WASHINGTON (CN) – In a vote that will flip the makeup of the New York-based appeals court, the Senate on Thursday confirmed a controversial White House lawyer to a seat on the Second Circuit.
With Steven Menashi’s confirmation on Thursday afternoon, a majority of the 13 judges on the Second Circuit have been appointed by Republican presidents. Menashi is the fifth judge President Donald Trump has appointed to the court and the fourth this year alone.
Menashi’s nomination was one of the most contentious to come through the Senate recently, due to the combination of his position in the Trump administration, controversial writings from before he was a lawyer and his dodging of questions during his confirmation hearing before the Senate Judiciary Committee.
Senate Minority Leader Chuck Schumer, D-N.Y., called Menashi a “bottomcrawler” on Wednesday after the nominee cleared a procedural vote in the full Senate and on Thursday reiterated his staunch opposition to Trump’s pick.
“Mr. Menashi is a textbook example of someone who does not deserve to sit on the federal bench, particularly with a lifetime appointment,” Schumer said on the Senate floor Thursday. “My Republican colleagues, in my view, rubber-stamped too many of these extreme, unqualified nominees – nominees, in Mr. Menashi’s case, who are almost craven.”
A former clerk to Justice Samuel Alito on the Supreme Court, Menashi has worked in the White House Counsel’s Office since 2018, spending time before that as an attorney at the Department of Education. A member of the conservative Federalist Society, Menashi worked as a professor at the Antonin Scalia Law School at George Mason University and worked as a partner at the New York firm Kirkland & Ellis.
Menashi’s time at the White House and the Department of Education has put him at the center of some of the Trump administration’s most controversial policies, but he was initially reluctant to answer when senators asked about specific issues he advised on as an attorney in the administration.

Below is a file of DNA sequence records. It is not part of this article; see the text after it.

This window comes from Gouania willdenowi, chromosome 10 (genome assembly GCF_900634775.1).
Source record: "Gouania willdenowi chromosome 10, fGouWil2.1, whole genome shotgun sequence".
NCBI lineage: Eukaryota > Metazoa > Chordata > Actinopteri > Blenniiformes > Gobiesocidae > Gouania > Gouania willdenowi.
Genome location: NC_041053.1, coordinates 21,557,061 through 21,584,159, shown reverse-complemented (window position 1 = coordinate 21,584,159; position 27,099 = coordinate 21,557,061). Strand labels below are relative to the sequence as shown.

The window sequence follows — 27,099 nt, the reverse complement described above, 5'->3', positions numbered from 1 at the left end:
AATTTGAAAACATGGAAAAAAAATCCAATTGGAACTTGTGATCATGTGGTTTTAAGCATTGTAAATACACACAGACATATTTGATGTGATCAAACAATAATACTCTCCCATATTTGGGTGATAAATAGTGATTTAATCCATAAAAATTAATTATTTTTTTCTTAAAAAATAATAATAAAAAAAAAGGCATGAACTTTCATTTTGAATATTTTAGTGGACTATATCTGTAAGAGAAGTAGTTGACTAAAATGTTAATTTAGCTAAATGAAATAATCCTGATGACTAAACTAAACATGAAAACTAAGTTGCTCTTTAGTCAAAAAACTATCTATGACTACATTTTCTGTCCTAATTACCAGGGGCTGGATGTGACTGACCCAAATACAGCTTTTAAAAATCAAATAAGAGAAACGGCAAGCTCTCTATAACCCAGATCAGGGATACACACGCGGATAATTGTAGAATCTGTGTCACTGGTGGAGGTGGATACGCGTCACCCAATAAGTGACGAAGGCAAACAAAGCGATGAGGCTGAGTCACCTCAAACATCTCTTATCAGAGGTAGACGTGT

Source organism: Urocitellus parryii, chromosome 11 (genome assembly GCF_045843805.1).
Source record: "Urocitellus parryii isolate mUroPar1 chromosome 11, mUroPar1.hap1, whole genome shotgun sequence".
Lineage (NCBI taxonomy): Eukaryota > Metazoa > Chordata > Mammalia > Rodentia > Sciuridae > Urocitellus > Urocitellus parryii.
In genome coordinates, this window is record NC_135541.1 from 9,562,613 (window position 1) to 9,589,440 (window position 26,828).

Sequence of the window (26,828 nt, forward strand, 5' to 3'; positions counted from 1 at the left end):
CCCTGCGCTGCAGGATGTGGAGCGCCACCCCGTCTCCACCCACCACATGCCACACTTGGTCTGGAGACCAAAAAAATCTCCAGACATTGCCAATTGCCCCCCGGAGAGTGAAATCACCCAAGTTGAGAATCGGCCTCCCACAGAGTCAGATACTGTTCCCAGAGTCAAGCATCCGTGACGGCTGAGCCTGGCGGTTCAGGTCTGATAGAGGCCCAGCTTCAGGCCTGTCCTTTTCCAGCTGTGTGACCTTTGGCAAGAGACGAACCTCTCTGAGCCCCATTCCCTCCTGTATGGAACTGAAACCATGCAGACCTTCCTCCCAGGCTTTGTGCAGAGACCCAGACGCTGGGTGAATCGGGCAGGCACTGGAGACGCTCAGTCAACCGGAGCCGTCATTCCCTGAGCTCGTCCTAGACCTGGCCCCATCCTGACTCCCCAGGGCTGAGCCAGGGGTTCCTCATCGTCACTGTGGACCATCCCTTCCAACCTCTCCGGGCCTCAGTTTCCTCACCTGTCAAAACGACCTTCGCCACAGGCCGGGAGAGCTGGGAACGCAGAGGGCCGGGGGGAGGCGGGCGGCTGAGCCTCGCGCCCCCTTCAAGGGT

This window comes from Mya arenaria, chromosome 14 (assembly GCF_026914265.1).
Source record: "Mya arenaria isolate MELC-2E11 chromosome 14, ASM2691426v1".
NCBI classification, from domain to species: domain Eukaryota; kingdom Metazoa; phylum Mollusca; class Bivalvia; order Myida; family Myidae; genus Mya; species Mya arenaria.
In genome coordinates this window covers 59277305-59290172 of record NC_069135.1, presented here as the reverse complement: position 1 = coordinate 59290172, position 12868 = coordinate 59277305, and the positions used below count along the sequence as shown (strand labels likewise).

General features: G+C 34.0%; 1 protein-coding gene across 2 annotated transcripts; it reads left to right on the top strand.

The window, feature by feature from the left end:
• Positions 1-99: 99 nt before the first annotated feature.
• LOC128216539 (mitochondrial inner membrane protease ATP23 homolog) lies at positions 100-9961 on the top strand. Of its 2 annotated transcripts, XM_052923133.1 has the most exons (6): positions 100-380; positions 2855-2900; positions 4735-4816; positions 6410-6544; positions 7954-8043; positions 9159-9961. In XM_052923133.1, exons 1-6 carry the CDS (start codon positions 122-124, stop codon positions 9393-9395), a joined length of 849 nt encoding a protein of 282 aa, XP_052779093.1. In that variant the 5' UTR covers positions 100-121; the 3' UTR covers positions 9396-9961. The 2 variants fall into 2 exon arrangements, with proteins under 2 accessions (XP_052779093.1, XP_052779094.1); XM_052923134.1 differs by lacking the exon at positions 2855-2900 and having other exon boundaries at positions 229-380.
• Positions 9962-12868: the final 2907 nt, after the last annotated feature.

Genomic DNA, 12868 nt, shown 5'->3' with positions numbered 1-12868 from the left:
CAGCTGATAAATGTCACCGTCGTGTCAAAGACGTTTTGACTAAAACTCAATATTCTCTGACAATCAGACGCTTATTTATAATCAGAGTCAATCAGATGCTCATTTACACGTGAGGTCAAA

His refusal to answer questions during his nomination hearing drew frustration from Republicans and Democrats alike and helped delay his path through the Senate Judiciary Committee.
When pressed about his work in questions senators submitted in writing after his hearing, Menashi was somewhat more forthcoming. He told senators he advised on several high-profile immigration policies, including restrictions and changes the administration made to the process of claiming asylum at the southern border, funding options for Trump’s long-promised border wall and the administration’s use of expedited removal.
The New York Times reported last week that Menashi was involved in the drafting of a Department of Education policy that used Social Security data when denying debt relief to students who were defrauded by for-profit colleges. A federal judge in June ruled the policy violated federal privacy laws.
Menashi told senators that he did not work on the administration’s family separation policy as it predated his time at the White House. He also said he did not provide advice on gun control, pardons or issues related to the Constitution’s emoluments clause.
But Menashi did not respond to questions from Senate Democrats about whether he has worked on issues related to the ongoing impeachment inquiry in the House, including the whistleblower complaint that helped launch the probe. He said in response to separate questions that he did not work on issues related to congressional oversight while at the White House.
His time before joining the administration proved similarly controversial, as Democrats and progressive groups raised alarms about writings dating back to his time as an undergraduate at Dartmouth in which he criticized affirmative action, the state of abortion law and college efforts to take on sexual misconduct. Menashi was also critical of trial lawyers in an opinion piece he wrote for The New York Sun in 2004, saying they “have been feeding on the public for long enough.”
When pressed on his college writings, Menashi said his views have changed since he was an undergraduate and that he regretted the tone of the pieces. As for the writings from after he graduated, Menashi said those came before he went to law school and that the job of an attorney or judge is different from that of an opinion writer.
The 46th appeals court judge Trump has appointed during his time in office, Menashi was confirmed 51-41 on Thursday afternoon. Senator Susan Collins, R-Maine, was the only Republican to oppose his nomination.
The Second Circuit hears cases from New York, Connecticut and Vermont.